The following is a guest post from IT Central Station, a peer review site for enterprise technology users.
Open source software (OSS) now comprises around 90% of modern applications. Of course, companies that use OSS need to know what’s in it. Any number of legal, quality, and security problems can arise if open source software (OSS) dependencies are not well understood.
This is the role of software composition analysis (SCA) solutions. They enable development teams to identify and mitigate OSS risks by scanning open source code and identifying potential issues related to licensing, security. and so forth.
What makes for an effective SCA solution? IT Central Station members weighed in on this question, based on their experiences with FOSSA's SCA solution.
1. Conducts Dependency Scanning
Dependencies between OSS components occur when a piece of open source software in an application must “pull” code from an OSS library that’s hosted elsewhere. Dependencies have the potential to create security vulnerabilities because it can be difficult for users to know what’s actually contained in a dependent code library. The code in the library might feed the app malware or include a strong copyleft license that puts an organization at legal risk.
A communications service provider’s Sr. Director of Open Source spoke to this need, saying “The build script calls FOSSA automatically and determines through the FOSSA scan what licenses are being used in the dependencies, and it determines if they comply with our policies.”
2. Includes a Vulnerability Database
A huge amount of information about OSS vulnerabilities exists in various databases. An effective SCA tool will connect with these information sources, enabling stakeholders to have the most current vulnerability data possible. The best of these databases are continuously updated from multiple reputable sources. They are curated to avoid false positives.
3. Enables License Compliance
An SCA solution should provide an audit-grade inventory of open source license types that are in use within an organization. It should also offer visibility into any hidden, embedded, and declared OSS licenses in the source code — this gives users detailed metadata information, including license text, copyright info, and licensing obligations.
As a Manager of the Open Source Program Office at a financial services firm put it, “The most valuable feature is [an SCA solution’s] ability to identify all of the components in a build, and then surface the licenses that are associated with it, allowing us to make a decision as to whether or not we allow a team to use the components. That eliminates the risk that comes with running consumer software that contains open source components.”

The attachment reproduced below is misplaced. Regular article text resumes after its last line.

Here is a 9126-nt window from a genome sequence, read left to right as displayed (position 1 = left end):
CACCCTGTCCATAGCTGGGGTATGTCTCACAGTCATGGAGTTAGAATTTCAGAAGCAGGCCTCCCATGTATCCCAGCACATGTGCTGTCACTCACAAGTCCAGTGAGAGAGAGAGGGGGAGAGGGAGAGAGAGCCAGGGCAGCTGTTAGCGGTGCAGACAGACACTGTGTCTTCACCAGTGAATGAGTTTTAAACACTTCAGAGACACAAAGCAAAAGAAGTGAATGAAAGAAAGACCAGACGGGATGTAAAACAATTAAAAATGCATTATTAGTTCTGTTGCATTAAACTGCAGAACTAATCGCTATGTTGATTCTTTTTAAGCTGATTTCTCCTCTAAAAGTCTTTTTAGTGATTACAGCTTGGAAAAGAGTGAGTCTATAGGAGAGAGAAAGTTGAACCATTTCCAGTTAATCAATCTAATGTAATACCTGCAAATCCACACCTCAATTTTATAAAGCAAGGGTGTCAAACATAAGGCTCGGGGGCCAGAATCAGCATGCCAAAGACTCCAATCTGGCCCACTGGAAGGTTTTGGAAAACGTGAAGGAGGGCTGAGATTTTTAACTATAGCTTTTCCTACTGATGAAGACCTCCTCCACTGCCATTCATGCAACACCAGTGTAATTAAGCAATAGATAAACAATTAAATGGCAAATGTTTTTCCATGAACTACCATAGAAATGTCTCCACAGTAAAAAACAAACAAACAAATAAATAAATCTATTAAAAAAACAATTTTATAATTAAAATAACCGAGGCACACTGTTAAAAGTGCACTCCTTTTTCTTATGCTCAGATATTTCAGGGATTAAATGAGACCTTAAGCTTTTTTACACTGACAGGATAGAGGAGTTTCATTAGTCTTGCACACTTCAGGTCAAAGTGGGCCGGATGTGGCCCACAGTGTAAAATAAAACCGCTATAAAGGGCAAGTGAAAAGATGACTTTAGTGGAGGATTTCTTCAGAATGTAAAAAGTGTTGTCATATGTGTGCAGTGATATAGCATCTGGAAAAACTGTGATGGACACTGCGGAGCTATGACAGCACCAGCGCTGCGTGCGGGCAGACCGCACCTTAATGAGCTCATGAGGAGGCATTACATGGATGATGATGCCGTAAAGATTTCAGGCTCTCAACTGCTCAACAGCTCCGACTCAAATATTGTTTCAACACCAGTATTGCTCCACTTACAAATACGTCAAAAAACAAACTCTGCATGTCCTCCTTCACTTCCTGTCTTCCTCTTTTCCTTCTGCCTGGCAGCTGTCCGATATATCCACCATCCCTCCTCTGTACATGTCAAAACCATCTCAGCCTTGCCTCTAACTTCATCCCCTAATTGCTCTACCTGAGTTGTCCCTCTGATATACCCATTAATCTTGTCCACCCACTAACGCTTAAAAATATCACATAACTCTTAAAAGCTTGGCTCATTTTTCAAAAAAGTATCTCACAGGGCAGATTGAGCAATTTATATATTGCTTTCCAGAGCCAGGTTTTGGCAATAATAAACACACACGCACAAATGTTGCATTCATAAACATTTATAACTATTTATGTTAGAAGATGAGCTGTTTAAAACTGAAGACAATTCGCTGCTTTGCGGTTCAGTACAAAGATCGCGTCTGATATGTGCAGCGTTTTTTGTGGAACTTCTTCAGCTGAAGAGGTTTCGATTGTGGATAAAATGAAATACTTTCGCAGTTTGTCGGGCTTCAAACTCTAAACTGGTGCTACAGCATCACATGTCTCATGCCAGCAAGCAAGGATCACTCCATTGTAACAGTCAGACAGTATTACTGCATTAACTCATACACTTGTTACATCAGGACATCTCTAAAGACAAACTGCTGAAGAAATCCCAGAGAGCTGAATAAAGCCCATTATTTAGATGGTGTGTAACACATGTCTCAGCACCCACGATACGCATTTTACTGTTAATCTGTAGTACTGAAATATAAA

4. Is Developer-Friendly
Ideally, an SCA tool will form a natural fit with DevOps and other software development and release workflows. This makes sense, because if the SCA tool does not function well in the development and release process, it will not serve its intended purpose. Indeed, it might be abandoned at that point.
A Program Manager at a consumer goods company with more than 10,000 employees addressed this issue, saying that FOSSA “cuts the software engineers’ work a lot.” He added, “Because if it is already approved and scanned, then they don't have to do it again. It improves productivity, saving a lot of time for our software developers.”
5. Integrates with CI/CD Workflows and the Shift-Left Agenda
SCA needs to be part of the Continuous Integration/Continuous Development (CI/CD) workflow. CI/CD moves too quickly for SCA to be an external process. That approach will not work.
A Sr. Security Architect at a software company put it this way: “Just executing FOSSA can be achieved by adding a single line to a continuous integration pipeline. FOSSA wants to come in as soon as that dependency gets introduced. This reduces the amount of work and everything that would need to be done in order to replace that dependency with something else.”
6. Offers Remediation Support
An SCA solution works best if it can give developers some guidance on how to fix a problem it discovers. A cold handoff — a problem without a solution — doesn’t accomplish much. Such guidance could include items like succinct, actionable steps and release comparisons that preview patches and proactively visualize changes.